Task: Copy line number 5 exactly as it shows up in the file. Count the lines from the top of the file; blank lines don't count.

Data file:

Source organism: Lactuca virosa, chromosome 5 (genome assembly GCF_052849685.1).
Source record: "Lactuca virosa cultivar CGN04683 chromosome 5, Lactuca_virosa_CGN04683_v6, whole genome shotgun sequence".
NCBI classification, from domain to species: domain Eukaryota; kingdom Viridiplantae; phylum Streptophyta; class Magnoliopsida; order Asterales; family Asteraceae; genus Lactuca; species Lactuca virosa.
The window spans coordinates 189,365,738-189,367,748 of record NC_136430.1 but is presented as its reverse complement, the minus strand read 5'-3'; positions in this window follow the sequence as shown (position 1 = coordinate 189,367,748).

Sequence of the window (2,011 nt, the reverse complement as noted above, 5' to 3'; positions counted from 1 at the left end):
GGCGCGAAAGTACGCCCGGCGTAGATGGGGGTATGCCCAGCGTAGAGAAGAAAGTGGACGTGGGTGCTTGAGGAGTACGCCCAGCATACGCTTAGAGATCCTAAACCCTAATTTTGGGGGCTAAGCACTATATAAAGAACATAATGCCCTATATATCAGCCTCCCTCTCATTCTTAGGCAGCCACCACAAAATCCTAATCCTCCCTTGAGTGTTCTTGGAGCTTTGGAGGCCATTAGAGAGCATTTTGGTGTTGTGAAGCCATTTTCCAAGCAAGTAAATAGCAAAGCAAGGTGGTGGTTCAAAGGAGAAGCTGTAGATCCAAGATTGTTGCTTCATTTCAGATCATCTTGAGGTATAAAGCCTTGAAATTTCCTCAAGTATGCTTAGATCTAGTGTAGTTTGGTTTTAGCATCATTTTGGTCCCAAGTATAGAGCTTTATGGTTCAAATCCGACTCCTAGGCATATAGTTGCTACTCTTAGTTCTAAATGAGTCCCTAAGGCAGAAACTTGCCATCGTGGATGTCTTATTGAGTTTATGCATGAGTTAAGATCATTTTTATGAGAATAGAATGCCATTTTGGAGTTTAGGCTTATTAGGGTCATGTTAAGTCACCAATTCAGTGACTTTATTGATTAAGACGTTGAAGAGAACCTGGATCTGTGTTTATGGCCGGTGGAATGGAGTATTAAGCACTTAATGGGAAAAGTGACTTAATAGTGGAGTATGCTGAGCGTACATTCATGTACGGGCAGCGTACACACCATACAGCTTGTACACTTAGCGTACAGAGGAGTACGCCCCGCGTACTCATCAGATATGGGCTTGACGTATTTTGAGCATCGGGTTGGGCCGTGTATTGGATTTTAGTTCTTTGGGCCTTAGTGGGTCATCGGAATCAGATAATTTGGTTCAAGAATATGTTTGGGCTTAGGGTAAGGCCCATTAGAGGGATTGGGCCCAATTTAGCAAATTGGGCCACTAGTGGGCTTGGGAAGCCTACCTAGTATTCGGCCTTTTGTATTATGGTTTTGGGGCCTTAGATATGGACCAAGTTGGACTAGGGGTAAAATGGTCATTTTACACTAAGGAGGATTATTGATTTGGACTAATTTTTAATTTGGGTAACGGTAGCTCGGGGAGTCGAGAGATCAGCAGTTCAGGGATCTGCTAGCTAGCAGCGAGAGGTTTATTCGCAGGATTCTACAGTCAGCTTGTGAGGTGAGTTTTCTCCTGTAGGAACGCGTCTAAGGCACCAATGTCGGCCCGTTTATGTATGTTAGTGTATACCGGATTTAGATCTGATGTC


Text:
Sequence of the window (2,011 nt, the reverse complement as noted above, 5' to 3'; positions counted from 1 at the left end):